Lawmakers have an opportunity to help make healthcare more affordable to tens of thousands of people in Maine.

As a physician, I see firsthand how many of my patients struggle to afford the healthcare they need to be well, stay healthy and live full lives. Challenges such as paying for prescription drugs or paying out-of-pocket costs for critical tests are only magnified during the pandemic and resulting recession.

Maine has a solution that can help reduce high healthcare costs for our citizens.

A federal assessment on for-profit insurance corporations ended at the end of last year. As a result, health insurers will be seeing a massive profit boost at a time when many of them are already experiencing billion-dollar profits – even during the pandemic. Since 2014, this federal assessment has generated revenue for the federal government to pay for health coverage that, starting on New Year’s Day, evaporated. Insurance companies are pocketing the money.

Maine, like other states, can continue to collect the assessment and use it to help improve affordability for people who can’t currently afford coverage. Policymakers can make this happen by passing a state-based assessment on insurance corporations that, in turn, could be used to help Mainers.

The revenue Maine generates from this assessment will go directly to reduce the overall cost of healthcare for low- and middle-income families in Maine. The state-based assessment could help lower the cost of premiums, eliminate out-of-pocket costs and reduce prescription drug costs – all of which have increased. Too many of my patients struggle to keep up with these rising healthcare costs as they’re outpacing wage growth.


For insurance companies, the state assessment will simply replace a federal fee they had already been paying. Instead of allowing insurance companies to pocket the difference, a state-based assessment will ensure that money continues to be collected and used to support Mainers. By making healthcare more affordable to more people in Maine, including 10 percent of Mainers who remain uninsured, insurance companies and the state’s health care sector would gain a larger pool of customers.

The COVID-19 pandemic has clearly sharpened Maine’s, and the nation’s, focus on protecting people and ensuring they have healthcare. By continuing to collect the insurance assessment at the state level, Maine can help Mainers who have lost their jobs or taken pay cuts, and better support our neighbors in need who have struggled to access affordable coverage. Affordable, quality healthcare has never been more essential than at this moment in time.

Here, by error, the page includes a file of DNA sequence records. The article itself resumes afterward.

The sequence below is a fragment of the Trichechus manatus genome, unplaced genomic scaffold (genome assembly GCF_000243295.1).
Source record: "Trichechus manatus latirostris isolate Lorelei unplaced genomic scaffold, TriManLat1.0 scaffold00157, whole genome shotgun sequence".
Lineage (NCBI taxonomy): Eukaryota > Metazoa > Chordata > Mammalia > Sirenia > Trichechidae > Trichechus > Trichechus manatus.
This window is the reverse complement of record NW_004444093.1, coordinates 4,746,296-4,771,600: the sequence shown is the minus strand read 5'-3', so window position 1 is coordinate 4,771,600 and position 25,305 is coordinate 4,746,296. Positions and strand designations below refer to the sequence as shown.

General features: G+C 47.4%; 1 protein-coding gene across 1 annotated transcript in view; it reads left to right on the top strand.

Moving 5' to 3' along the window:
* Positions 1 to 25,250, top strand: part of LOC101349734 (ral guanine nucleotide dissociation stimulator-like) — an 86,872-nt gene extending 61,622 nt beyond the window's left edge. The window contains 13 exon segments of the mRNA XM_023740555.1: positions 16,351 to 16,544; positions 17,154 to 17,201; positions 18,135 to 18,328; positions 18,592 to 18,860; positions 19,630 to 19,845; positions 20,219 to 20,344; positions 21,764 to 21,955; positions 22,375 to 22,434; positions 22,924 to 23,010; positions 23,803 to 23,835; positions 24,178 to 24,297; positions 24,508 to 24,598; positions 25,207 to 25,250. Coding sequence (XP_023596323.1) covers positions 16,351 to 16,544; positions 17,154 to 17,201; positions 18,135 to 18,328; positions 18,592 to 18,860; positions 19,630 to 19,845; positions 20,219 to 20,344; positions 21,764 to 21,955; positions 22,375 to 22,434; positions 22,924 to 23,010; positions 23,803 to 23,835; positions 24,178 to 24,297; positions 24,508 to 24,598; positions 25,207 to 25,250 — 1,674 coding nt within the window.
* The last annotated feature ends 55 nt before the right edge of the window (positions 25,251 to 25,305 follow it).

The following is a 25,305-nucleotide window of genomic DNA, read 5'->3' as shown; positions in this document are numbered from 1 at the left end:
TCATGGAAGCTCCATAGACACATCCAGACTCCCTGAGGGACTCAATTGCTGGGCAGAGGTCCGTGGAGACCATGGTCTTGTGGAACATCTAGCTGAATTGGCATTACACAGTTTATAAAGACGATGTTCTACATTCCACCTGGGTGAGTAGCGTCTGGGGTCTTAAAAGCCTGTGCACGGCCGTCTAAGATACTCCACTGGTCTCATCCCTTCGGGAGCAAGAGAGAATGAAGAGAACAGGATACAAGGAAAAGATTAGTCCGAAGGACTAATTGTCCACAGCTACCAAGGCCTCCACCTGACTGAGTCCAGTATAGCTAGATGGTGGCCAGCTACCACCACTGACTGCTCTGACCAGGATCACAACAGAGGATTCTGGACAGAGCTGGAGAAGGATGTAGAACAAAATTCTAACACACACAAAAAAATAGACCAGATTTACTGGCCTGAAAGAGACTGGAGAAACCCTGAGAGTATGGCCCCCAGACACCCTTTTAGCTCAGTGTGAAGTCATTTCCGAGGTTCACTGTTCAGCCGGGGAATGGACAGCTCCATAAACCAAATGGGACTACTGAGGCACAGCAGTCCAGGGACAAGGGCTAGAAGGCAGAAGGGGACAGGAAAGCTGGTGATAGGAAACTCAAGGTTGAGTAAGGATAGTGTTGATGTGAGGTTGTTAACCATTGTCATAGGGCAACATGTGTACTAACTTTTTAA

While Maine’s governor and legislators have worked together to explore and move forward meaningful and innovative ways to help keep premiums in check, more work must be done to help make healthcare more affordable to all families in Maine.

According to AARP Maine, one out of every four people in Maine can’t afford their medications. A study by the Commonwealth Fund shows Maine families pay more for healthcare premiums as a proportion of household income than any other state except South Dakota.

In the effort to reduce Maine families’ healthcare costs, the experiences of other states can be instructive. New Jersey’s state-based assessment is expected to raise $200 million in 2021 and expand quality healthcare coverage to low and middle-income working individuals and families. Maryland’s assessment, enacted in 2019, and has used it to help reduce premiums in the individual market. Other states, including Colorado, are continuing to collect the assessment and others, like New Mexico are proposing legislation to do so.

The ending of the fee at the federal level has been described as a windfall for insurance companies. According to Axios, one insurance company CEO told investors at a Goldman Sachs conference that the repeal of the federal HIA is “a substantial benefit to the company’s stakeholders.” During a pandemic, health care is a life-and-death necessity. We should all make our voices heard and demand that people be put ahead of profits.

As the Maine State Legislature is in session, continuing to collect the health insurance assessment at the state level could provide badly needed revenue at a time when our state budget needs it the most. It must be a top priority and deserves action after a difficult, trying year. My patients’ health depends on it.

— Special to the Press Herald

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